Live At Monterey

The Jimi Hendrix Experience

Experience Hendrix, 2007

REVIEW BY: David Bowling

ORIGINALLY PUBLISHED: 11/26/2008

Live At Monterey is a CD issued last year that presents Jimi Hendrix’s complete concert at the 1967 Monterey Pop Festival. Hendrix was a star in England but was an unknown artist in the United States at this time. The audience at this performance had no idea that they were in for a music changing event as Hendrix, in about 43 minutes, changed the face of rock ‘n’ roll in the United States.

The music contained on this disc has been presented a number of times. There have been at least two different Monterey CD releases of which I am aware, and some of the music appeared on the Monterey Pop Festival’s 30th anniversary box set. But the quality of the sound has always been an issue. While this CD purports to have cleaned it up and remastered it as much as possible, it just comes back to the issue that the recording equipment in use was not up to even 1967 standards. What this album does have in its favor is that it retained all of Hendrix’s patter and conversation. bim_ad_daily_vault_print_250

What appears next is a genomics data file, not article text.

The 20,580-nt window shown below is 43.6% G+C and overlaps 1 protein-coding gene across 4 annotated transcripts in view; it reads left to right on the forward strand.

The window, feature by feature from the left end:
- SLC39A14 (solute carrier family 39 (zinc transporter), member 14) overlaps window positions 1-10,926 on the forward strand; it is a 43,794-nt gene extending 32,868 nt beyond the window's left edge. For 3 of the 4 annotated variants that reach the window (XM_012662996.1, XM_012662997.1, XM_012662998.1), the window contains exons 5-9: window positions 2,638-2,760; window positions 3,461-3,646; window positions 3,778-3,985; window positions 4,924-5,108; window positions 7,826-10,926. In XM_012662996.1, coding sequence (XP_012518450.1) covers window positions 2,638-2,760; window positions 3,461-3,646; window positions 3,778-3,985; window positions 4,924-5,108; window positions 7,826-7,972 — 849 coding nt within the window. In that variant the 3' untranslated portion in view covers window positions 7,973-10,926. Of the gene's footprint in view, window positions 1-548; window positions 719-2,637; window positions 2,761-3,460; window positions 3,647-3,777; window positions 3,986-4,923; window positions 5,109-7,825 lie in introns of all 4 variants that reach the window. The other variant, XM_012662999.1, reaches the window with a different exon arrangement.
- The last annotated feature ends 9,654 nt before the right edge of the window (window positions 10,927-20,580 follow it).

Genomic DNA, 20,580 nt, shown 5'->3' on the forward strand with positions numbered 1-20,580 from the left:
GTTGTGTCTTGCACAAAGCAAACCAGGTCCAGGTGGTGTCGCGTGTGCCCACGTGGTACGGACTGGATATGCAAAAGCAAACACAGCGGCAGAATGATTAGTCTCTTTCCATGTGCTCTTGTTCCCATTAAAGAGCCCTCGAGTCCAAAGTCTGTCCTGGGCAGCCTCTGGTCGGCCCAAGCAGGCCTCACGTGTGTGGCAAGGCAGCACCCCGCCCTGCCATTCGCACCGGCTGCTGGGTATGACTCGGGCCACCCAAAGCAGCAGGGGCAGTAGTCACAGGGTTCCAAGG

Hendrix kicks off his performance with “Killing Floor.” Mitch Mitchell’s drumming is always an interesting part of any Hendrix live show. Here he plays alongside Hendrix rather than playing behind him. He was an important and constant part of Hendrix’s sound, providing the filler in Hendrix’s power trio format.

“Foxey Lady” is familiar Hendrix -- psychedelic rock meets rock ‘n’ roll meets rhythm & blues, all propelled by his guitar wizardry. “Like A Rolling Stone” is a straightforward presentation of this Dylan classic. He is loyal to the structure and melody while providing appropriate guitar improvisations. “Rock Me Baby” just rolls over the listener in waves. Hendrix is in straight rock mode here with some odd tuning of his guitar to provide a unique sound. “The Wind Cries Mary” is one of my favorite Hendrix tunes, be it live or studio. The laidback but creative guitar playing is almost a welcome relief in the frenetic Hendrix universe. “Purple Haze” is a signature live song and the use of distortion and feedback while maintaining the song’s structure is always unique. He ends the concert with his memorable rendition of “Wild Thing,” ending with him burning his guitar.

This album and the live Band Of Gypsies albums are probably the two essential live albums by Jimi Hendrix. Live At Monterey also has the historic significance of being his coming out party and as such, it should be a part of any Jimi Hendrix collection.

Rating: B+

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Comments

by paint on November 26, 2008 05:32:41 AM
Buy the DVD. it's Great!

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© 2008 David Bowling and The Daily Vault. All rights reserved. Review or any portion may not be reproduced without written permission. Cover art is the intellectual property of Experience Hendrix, and is used for informational purposes only.